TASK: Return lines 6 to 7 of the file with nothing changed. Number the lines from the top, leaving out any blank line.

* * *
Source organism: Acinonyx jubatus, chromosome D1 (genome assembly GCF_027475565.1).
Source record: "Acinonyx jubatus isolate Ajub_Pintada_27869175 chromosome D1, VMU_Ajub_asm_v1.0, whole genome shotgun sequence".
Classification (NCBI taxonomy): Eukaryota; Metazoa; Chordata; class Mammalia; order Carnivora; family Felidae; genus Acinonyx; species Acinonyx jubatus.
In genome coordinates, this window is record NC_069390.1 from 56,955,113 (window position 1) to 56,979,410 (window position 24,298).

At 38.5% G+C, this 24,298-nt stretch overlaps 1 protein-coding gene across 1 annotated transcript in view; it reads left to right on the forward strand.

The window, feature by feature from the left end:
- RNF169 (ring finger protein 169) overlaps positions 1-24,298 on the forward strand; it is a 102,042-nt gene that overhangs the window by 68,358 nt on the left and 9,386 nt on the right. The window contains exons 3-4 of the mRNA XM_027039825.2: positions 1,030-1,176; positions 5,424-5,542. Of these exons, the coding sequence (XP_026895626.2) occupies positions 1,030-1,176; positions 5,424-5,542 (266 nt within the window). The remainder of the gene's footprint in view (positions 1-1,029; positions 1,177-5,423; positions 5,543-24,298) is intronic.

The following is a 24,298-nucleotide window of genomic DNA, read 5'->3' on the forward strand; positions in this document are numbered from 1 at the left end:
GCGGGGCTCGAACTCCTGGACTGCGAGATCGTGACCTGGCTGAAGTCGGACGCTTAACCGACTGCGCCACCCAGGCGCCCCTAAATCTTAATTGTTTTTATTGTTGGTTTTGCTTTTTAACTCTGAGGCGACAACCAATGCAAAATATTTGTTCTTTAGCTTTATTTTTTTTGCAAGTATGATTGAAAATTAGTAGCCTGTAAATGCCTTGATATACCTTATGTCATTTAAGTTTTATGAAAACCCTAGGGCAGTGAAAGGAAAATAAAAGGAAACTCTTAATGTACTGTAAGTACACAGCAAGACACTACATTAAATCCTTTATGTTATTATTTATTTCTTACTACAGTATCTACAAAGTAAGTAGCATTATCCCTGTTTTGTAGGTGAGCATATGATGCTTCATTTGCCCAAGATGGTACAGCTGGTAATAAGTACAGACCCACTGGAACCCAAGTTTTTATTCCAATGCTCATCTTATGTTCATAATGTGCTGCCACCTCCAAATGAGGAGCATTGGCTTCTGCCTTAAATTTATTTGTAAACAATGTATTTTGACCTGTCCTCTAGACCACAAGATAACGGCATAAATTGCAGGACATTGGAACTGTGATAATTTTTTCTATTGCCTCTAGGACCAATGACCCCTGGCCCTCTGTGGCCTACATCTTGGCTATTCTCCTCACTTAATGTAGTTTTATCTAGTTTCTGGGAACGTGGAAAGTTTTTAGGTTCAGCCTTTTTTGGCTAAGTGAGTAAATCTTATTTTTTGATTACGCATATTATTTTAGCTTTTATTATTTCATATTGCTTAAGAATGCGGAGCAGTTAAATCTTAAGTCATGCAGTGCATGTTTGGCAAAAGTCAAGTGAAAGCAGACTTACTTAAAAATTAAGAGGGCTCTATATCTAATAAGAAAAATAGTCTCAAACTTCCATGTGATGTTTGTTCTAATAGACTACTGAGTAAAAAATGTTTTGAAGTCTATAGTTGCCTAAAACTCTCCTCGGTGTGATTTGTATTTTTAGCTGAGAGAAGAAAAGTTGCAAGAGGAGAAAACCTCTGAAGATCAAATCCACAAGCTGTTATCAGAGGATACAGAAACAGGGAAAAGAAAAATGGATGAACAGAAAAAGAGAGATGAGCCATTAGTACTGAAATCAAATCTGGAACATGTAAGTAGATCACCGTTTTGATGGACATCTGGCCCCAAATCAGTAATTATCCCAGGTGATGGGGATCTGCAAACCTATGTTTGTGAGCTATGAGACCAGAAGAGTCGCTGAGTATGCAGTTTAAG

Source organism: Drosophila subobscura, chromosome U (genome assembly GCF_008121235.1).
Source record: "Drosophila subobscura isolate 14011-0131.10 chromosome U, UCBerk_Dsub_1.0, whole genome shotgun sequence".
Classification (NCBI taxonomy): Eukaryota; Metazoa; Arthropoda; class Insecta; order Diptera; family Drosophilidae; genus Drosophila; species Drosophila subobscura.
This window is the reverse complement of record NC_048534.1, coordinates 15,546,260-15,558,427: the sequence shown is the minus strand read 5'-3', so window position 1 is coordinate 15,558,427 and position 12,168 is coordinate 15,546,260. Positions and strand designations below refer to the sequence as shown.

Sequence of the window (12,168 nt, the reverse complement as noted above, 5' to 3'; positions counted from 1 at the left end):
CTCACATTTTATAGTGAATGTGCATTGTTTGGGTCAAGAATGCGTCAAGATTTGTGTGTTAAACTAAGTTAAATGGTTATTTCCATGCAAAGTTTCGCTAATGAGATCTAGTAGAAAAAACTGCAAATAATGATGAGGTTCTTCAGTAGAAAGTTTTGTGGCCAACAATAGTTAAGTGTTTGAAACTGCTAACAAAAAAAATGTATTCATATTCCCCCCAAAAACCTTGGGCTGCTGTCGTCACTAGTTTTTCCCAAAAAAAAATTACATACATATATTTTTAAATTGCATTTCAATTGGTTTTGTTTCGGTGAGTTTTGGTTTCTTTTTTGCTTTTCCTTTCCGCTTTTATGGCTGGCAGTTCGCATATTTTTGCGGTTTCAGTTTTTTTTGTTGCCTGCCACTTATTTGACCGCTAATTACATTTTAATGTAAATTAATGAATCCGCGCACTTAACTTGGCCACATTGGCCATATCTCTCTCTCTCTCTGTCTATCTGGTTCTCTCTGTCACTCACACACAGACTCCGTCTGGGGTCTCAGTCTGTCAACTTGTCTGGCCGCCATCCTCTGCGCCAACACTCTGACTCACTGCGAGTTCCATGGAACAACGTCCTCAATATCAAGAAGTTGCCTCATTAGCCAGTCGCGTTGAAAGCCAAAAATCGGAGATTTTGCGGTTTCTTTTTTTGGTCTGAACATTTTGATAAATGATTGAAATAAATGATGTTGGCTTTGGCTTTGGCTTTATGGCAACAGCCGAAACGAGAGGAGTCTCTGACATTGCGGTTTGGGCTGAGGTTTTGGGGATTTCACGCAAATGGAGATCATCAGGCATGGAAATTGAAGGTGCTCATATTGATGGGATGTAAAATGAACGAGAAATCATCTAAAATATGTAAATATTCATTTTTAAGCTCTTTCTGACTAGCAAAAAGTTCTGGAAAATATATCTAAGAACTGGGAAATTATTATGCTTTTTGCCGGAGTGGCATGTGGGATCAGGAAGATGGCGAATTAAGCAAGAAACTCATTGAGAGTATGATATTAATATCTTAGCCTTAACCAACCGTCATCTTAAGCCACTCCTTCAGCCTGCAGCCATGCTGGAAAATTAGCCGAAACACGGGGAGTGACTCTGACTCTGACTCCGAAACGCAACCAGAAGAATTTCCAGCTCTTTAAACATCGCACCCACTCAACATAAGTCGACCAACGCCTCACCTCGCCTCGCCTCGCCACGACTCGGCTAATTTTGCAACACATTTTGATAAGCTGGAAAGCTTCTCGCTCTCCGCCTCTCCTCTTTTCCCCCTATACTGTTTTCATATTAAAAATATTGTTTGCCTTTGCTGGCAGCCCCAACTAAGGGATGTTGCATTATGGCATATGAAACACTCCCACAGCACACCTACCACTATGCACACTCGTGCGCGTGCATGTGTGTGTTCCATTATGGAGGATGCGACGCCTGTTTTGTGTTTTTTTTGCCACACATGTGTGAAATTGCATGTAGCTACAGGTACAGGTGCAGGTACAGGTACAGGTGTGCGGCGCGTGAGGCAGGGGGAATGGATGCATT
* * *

The window, feature by feature from the left end:
- RNF169 (ring finger protein 169) overlaps positions 1-24,298 on the forward strand; it is a 102,042-nt gene that overhangs the window by 68,358 nt on the left and 9,386 nt on the right. The window contains exons 3-4 of the mRNA XM_027039825.2: positions 1,030-1,176; positions 5,424-5,542. Of these exons, the coding sequence (XP_026895626.2) occupies positions 1,030-1,176; positions 5,424-5,542 (266 nt within the window). The remainder of the gene's footprint in view (positions 1-1,029; positions 1,177-5,423; positions 5,543-24,298) is intronic.